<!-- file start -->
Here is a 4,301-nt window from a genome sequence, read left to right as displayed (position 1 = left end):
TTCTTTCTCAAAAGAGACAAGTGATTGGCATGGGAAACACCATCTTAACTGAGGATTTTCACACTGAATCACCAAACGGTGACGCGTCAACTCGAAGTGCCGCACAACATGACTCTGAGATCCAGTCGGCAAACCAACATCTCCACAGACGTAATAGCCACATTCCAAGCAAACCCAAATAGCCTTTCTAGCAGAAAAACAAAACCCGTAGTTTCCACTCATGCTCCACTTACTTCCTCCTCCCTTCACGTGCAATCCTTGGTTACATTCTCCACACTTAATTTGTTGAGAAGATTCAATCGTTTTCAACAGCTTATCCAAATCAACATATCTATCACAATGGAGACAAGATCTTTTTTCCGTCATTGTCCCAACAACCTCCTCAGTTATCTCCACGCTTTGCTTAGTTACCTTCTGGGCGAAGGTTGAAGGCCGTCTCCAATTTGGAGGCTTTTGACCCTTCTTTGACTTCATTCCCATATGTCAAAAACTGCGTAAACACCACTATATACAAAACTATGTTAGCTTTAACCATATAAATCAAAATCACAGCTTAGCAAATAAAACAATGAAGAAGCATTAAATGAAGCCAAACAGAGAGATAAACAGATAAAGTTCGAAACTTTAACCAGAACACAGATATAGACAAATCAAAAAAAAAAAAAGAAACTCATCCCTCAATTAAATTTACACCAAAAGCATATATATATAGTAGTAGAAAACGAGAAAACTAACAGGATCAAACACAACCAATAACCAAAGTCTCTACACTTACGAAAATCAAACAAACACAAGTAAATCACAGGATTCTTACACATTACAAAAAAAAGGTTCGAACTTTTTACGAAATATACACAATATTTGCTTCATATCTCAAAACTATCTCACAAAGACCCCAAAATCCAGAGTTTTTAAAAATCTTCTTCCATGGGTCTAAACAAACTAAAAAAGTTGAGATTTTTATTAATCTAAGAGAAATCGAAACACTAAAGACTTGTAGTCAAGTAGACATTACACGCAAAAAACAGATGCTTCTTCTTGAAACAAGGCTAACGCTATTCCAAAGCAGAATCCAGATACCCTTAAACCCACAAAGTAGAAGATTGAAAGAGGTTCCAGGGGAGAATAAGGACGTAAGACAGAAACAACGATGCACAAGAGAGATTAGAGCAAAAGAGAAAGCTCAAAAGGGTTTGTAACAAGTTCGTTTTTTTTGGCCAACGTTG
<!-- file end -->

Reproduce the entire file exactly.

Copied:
Here is a 4,301-nt window from a genome sequence, read left to right as displayed (position 1 = left end):
TTCTTTCTCAAAAGAGACAAGTGATTGGCATGGGAAACACCATCTTAACTGAGGATTTTCACACTGAATCACCAAACGGTGACGCGTCAACTCGAAGTGCCGCACAACATGACTCTGAGATCCAGTCGGCAAACCAACATCTCCACAGACGTAATAGCCACATTCCAAGCAAACCCAAATAGCCTTTCTAGCAGAAAAACAAAACCCGTAGTTTCCACTCATGCTCCACTTACTTCCTCCTCCCTTCACGTGCAATCCTTGGTTACATTCTCCACACTTAATTTGTTGAGAAGATTCAATCGTTTTCAACAGCTTATCCAAATCAACATATCTATCACAATGGAGACAAGATCTTTTTTCCGTCATTGTCCCAACAACCTCCTCAGTTATCTCCACGCTTTGCTTAGTTACCTTCTGGGCGAAGGTTGAAGGCCGTCTCCAATTTGGAGGCTTTTGACCCTTCTTTGACTTCATTCCCATATGTCAAAAACTGCGTAAACACCACTATATACAAAACTATGTTAGCTTTAACCATATAAATCAAAATCACAGCTTAGCAAATAAAACAATGAAGAAGCATTAAATGAAGCCAAACAGAGAGATAAACAGATAAAGTTCGAAACTTTAACCAGAACACAGATATAGACAAATCAAAAAAAAAAAAAGAAACTCATCCCTCAATTAAATTTACACCAAAAGCATATATATATAGTAGTAGAAAACGAGAAAACTAACAGGATCAAACACAACCAATAACCAAAGTCTCTACACTTACGAAAATCAAACAAACACAAGTAAATCACAGGATTCTTACACATTACAAAAAAAAGGTTCGAACTTTTTACGAAATATACACAATATTTGCTTCATATCTCAAAACTATCTCACAAAGACCCCAAAATCCAGAGTTTTTAAAAATCTTCTTCCATGGGTCTAAACAAACTAAAAAAGTTGAGATTTTTATTAATCTAAGAGAAATCGAAACACTAAAGACTTGTAGTCAAGTAGACATTACACGCAAAAAACAGATGCTTCTTCTTGAAACAAGGCTAACGCTATTCCAAAGCAGAATCCAGATACCCTTAAACCCACAAAGTAGAAGATTGAAAGAGGTTCCAGGGGAGAATAAGGACGTAAGACAGAAACAACGATGCACAAGAGAGATTAGAGCAAAAGAGAAAGCTCAAAAGGGTTTGTAACAAGTTCGTTTTTTTTGGCCAACGTTG